MGA Publishes its 2017 Annual Report and Financial Statements


The Malta Gaming Authority generated a total revenue of €66.3m in licence fees, gaming tax and other administrative fees and fines in 2017, the MGA’s annual report has revealed.

The direct contribution of the gaming industry to the Maltese economy was valued at €1.1 billion in 2017, with approximately 9,800 full time jobs created within operators directly in the sector and other associated businesses. The sector’s share in economic value-added standing at 11.3%.

During 2017, the authority received 220 applications and issued 165 remote gaming licences to 112 operators. There are almost 290 companies engaged in remote gaming operations at the end of 2017.

45 given administrative fines, 5 licences suspended, 3 cancelled

Throughout the year, the MGA conducted a number of investigations on reported or identified gaming operations that were considered to be suspicious or in breach of the applicable legislation. Most commonly, these were related to unlicensed remote gaming operations.

In 2017, the authority performed a total of 2,052 criminal probity assessments, focusing on individuals and companies in remote gaming and land-based activities, and also conducted enhanced due diligence reports in particular instances.

Following a number of thorough investigations, during 2017, the MGA issued 45 administrative fines, suspended five licences and cancelled another three. These followed regulatory breaches by various gaming operators.

During the year under review, the team conducted 14,826 inspections, an increase of 27% when compared with the number of inspections carried out in 2016.

During 2017, The Inspectorate team completed 16 inspections related to illegal gambling in various bars and clubs as well as in areas where illegal bingo was organised. Some of these operations were carried out in conjunction with the Malta Police Force.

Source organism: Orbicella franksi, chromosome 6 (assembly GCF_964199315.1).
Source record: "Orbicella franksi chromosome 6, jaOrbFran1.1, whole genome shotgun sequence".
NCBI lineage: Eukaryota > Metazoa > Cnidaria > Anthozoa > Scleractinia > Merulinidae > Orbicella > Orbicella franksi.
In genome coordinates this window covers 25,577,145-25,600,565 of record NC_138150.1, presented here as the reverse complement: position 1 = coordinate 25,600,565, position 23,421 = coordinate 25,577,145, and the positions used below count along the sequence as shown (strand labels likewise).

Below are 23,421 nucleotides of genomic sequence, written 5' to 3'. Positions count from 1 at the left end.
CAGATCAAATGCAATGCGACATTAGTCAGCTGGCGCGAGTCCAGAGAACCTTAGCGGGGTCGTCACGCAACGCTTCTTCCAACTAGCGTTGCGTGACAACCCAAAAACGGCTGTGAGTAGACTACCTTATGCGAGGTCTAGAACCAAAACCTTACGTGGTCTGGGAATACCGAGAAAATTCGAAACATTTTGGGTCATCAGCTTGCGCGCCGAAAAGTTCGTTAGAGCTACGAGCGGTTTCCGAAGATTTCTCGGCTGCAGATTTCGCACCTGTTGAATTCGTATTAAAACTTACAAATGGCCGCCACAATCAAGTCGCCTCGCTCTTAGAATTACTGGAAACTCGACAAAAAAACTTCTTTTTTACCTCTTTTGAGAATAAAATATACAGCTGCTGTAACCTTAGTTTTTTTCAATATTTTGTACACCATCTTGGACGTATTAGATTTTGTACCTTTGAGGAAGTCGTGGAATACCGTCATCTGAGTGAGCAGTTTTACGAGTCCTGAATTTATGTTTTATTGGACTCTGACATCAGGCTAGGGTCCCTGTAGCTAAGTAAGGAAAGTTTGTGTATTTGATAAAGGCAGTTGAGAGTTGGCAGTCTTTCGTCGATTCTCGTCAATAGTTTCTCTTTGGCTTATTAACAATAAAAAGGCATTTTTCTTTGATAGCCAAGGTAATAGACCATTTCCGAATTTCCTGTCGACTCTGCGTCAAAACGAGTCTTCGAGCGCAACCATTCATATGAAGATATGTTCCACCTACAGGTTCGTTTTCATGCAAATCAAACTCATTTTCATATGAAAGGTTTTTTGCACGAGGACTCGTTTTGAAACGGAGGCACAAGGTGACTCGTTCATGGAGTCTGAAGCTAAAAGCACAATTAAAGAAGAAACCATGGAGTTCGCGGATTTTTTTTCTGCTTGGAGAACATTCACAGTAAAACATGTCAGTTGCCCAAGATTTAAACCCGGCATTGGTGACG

MGA’s operations in 2017

The report states that last year the MGA mainly focused on the finalisation of the new Gaming Act, which is coming into force in 2018, and on the enhancement of its compliance systems, including the implementation of the requirements of the EU 4th Anti-Money Laundering Directive.

The MGA also focused on enhancing its IT systems, introducing the Licensee Relationship Management System (LRMS), a secure and dedicated portal featuring a one-stop shop for licensing and reporting and a new communication channel.

In January of the same year, the MGA launched a licensing and regulatory regime based on the Skill Games Regulations for the online skill games sector, including the creation of a specific B2C and B2B licences for ‘controlled skill games’.

It also conducted a thorough study to assess the application of Distributed Ledger Technology (DLT) and the use of cryptocurrencies in a sandbox environment, with the objective of issuing a consultation paper and subsequently, guidelines, in 2018;

Looking towards 2018 and beyond, the MGA said it would be focusing on the implementation of the new regulatory framework, the transition towards a risk-based approach to regulation, the continued implementation of onerous AML (Anti-Money Laundering)/ CFT (Combating the Financing of Terrorism) obligations, and the application of the General Data Protection Regulation, and its impact on operators and the MGA alike.

Results of surveys undertaken by the MGA indicate an expected growth in Gross Gaming Revenue (GGR) and employment, averaging around 15% in terms of GGR and 10% in terms of employment. At the same time, existing operators expect to increase their expenditure in Malta, in a range of around 8% to 13% per annum over the next two years.